Herald Journal Columns
June 26, 2006, Herald Journal

Clutter clean-up fun


How often do we, as parents, say, “My kids’ clutter is everywhere,” and then, we, as parents, proceed to pick up their toys and prized possessions, only to do the same thing the next day. What can we do to get them to clean up after themselves?

Sometimes, it may just be a matter of teaching and showing them where the items go. Cleaning up is a task that needs to be learned, like any other job or activity.

Children need to know that items have homes to go to when they are finished playing with them, or at the end of the day.

Limiting the area where your children can get their toys out and play, and containing the toys to certain areas, can help minimize toy “clutter” as well, and again, having homes for those toys when they are done being played with, helps keep some order to the household neatness. A good rule of thumb is, when a toy has reached its maximum playing time – that is, it’s done being played with – it should be put away and then, a new toy can be brought out. This also reduces the amount of clutter and the feeling of being overwhelmed with the clean-up process.

Working together as a team helps out, and decreases the feeling of being overwhelmed with the clean-up process, as well. Parent Sharon Verrilli, from Pomfret Center, Conn., noted in an article in “Parents” magazine, September 2002, that when we, as the adults or caregivers, stop what we are doing and say, “Let’s do this together (cleaning up),” it encourages children to help out, and helps them discover that the task is not too difficult.

Setting a timer, and giving your children a challenge to “beat the clean-up clock,” can work wonders for completing the clean-up tasks in a fun way, and most children love appropriate challenges and games.

Of course, using the “when you are done picking up your toys, then you can have a snack (or whatever),” approach is an appropriate technique also. Parent Terry R. Smith, from Pittsburgh, Mo., noted in the

“Parents” article that when she uses this “when-then” technique, she doesn’t have to keep asking her son to clean up, because he knows that he can’t do what he wants to, until his clean-up task is done.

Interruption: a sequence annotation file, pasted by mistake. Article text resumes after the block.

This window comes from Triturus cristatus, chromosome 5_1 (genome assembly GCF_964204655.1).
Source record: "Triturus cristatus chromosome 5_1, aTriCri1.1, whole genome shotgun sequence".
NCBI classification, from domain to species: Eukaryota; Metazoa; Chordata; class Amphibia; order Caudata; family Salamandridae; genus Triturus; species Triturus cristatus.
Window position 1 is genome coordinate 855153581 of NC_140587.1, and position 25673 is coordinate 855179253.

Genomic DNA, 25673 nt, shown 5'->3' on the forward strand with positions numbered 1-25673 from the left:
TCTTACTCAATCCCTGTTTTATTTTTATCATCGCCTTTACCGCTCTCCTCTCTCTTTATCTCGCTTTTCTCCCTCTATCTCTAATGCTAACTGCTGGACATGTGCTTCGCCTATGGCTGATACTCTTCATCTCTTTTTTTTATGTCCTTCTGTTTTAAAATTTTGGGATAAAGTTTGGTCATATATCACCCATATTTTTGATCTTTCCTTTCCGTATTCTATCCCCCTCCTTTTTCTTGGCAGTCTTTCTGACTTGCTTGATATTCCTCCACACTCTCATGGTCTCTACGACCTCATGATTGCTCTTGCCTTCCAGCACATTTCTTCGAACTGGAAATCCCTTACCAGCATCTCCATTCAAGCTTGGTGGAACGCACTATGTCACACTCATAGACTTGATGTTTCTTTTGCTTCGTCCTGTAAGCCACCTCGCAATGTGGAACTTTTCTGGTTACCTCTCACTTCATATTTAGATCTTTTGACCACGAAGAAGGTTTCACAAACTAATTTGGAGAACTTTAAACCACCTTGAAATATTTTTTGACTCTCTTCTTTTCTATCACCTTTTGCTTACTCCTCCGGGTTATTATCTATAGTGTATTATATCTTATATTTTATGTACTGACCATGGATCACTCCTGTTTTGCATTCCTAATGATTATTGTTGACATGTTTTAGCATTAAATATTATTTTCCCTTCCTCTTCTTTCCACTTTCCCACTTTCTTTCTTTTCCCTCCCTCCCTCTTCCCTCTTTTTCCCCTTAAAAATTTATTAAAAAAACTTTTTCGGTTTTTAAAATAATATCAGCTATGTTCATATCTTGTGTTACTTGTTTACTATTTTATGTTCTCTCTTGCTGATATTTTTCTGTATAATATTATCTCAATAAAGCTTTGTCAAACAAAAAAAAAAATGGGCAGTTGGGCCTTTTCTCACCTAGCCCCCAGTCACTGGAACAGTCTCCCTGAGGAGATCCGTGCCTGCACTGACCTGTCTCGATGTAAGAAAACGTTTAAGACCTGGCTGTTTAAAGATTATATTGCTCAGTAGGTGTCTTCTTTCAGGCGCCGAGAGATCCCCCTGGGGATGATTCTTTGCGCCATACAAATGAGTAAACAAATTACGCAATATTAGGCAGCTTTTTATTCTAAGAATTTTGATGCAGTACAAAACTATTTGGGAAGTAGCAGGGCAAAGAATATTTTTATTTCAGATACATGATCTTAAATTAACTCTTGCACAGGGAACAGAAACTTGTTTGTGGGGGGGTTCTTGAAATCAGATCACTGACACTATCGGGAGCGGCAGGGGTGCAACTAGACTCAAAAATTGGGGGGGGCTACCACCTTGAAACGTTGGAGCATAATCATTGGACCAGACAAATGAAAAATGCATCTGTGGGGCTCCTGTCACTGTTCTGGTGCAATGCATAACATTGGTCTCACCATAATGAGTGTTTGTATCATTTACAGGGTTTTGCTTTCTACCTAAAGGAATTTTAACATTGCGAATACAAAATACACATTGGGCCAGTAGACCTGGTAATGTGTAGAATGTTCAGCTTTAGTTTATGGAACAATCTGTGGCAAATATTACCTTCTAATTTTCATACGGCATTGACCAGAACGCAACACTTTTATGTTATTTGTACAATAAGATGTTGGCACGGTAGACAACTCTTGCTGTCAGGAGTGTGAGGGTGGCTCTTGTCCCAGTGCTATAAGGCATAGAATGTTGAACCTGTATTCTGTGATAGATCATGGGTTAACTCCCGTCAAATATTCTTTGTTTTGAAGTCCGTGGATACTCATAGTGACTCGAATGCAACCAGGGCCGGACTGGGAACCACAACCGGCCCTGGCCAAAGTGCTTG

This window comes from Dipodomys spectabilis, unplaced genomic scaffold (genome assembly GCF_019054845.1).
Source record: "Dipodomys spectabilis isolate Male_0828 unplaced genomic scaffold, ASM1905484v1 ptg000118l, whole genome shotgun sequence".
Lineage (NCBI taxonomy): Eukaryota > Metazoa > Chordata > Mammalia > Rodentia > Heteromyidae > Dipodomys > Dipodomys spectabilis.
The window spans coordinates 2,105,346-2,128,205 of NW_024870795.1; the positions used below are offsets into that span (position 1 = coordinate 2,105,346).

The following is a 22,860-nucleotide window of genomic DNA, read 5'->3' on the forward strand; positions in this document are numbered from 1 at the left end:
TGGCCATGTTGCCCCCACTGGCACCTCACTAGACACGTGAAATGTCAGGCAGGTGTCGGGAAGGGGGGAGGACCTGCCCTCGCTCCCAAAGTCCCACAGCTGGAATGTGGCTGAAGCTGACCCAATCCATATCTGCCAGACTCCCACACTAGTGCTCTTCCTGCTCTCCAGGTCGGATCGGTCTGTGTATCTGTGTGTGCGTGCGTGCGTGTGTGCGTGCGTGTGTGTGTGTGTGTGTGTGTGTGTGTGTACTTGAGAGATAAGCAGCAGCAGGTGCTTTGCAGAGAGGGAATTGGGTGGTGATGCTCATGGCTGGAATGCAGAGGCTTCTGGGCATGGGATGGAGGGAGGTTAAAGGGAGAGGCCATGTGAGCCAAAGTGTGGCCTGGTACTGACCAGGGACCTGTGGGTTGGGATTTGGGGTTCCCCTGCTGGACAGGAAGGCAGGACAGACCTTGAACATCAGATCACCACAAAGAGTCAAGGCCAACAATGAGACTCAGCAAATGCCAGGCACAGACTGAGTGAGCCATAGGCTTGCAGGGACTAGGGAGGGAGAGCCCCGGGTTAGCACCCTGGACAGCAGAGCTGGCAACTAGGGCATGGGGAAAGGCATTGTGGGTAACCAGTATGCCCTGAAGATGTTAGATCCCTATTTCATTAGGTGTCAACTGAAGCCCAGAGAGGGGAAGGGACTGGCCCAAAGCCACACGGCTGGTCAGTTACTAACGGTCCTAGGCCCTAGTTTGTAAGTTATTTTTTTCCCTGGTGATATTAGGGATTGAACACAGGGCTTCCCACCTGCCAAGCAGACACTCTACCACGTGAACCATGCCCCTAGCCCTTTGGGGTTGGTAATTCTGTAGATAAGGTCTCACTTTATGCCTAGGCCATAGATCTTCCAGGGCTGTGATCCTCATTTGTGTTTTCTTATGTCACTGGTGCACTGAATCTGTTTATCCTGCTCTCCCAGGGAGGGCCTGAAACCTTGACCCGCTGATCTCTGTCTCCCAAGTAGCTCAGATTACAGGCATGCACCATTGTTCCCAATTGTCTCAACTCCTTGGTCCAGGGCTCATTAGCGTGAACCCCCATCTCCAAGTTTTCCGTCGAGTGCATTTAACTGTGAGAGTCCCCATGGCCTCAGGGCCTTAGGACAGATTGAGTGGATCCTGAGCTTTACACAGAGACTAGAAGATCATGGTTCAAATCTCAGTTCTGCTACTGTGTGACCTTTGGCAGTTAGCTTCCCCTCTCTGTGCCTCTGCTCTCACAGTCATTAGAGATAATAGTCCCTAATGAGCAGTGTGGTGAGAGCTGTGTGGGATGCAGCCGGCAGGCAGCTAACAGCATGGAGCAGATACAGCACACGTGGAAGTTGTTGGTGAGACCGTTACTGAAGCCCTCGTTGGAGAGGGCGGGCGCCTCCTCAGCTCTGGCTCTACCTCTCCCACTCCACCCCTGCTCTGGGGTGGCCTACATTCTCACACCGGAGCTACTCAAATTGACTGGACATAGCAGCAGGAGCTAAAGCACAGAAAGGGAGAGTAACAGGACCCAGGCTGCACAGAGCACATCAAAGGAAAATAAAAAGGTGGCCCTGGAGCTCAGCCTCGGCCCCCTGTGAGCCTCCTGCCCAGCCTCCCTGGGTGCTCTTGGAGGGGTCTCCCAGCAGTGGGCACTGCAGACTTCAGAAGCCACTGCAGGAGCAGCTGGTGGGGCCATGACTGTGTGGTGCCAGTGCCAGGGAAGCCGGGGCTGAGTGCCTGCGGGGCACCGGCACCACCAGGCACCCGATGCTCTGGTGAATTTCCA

I’ve also read about, and have used, the “toy time-out box” to try to keep the clutter to a reasonable amount. At a certain time during the day, such as at the end of the day, if toys or possessions aren’t put away, in their rightful spots, they are placed in the box and the owners can not retrieve them until a designated time, such as the end of the week.

The owner cannot get the items back unless they donate a quarter to the clean-up jar, or whatever consequence is set forth. Of course, you can create your own version of this strategy.

If you have small children that have attended some type of pre-school, day care, or community education early childhood class, you probably have heard some version of a clean-up song that certainly promotes the process in a positive manner. Here are some clean-up songs that I have used, heard, or read, from www.preschooleducation.com, or www.preschoolrainbow.org.

You could, or you and your children could, create your own clean-up song, that you could sing to your own melody, or to that of another well-known children’s song.

Here’s one that can be sung to “Mary had a little lamb:

“Now it’s time to tidy up, tidy up, tidy up.

Now it’s time to tidy up, and put our toys away.”

Here’s a simple song:

“It’s time to clean-up, clean-up, clean-up. It’s time to clean-up and put our toys away.”

“This is the way we pick up our toys,

pick up our toys,

pick up our toys . . .

This is the way we pick up our toys before we eat a snack.”

A clean-up song to the tune of “Farmer in the Dell:

“Let’s clean up today

Let’s clean up today

We’ve had our fun

Our day is done.

So, let’s clean up today.”

-Original authors unknown

Have fun singing and cleaning, all at the same time.

Enjoy a healthy summer snack

Make an easy and healthy red, white, and blue patriotic snack with your children. Enjoy some raspberries and/or strawberries, blueberries, and yogurt, ice cream, or vanilla pudding.


“When I approach a child, he inspires in me two sentiments; tenderness for what he is, and respect for what he may become.”

–Louis Pasteur

Jenni Sebora has a bachelor of science degree in special education, and a master of science degree in education, with a coaching certification. She has taught in the public school system for 14 years, and has coached a variety of sports at all levels.

Jenni was a children’s program leader for Family Support Network/Parents’ Anonymous, for a local chapter, for 10 years and was the children’s program resource coordinator for the Minnesota Family Support Network/Prevent Child Abuse organization, for southern Minnesota chapters. She has conducted many trainings on dealing with children, children’s activities, and behavioral management.

Jenni has worked in day care settings, served as a Sunday school teacher, summer recreation director, and on the board of education at her church. She and her husband, Marc, have three children.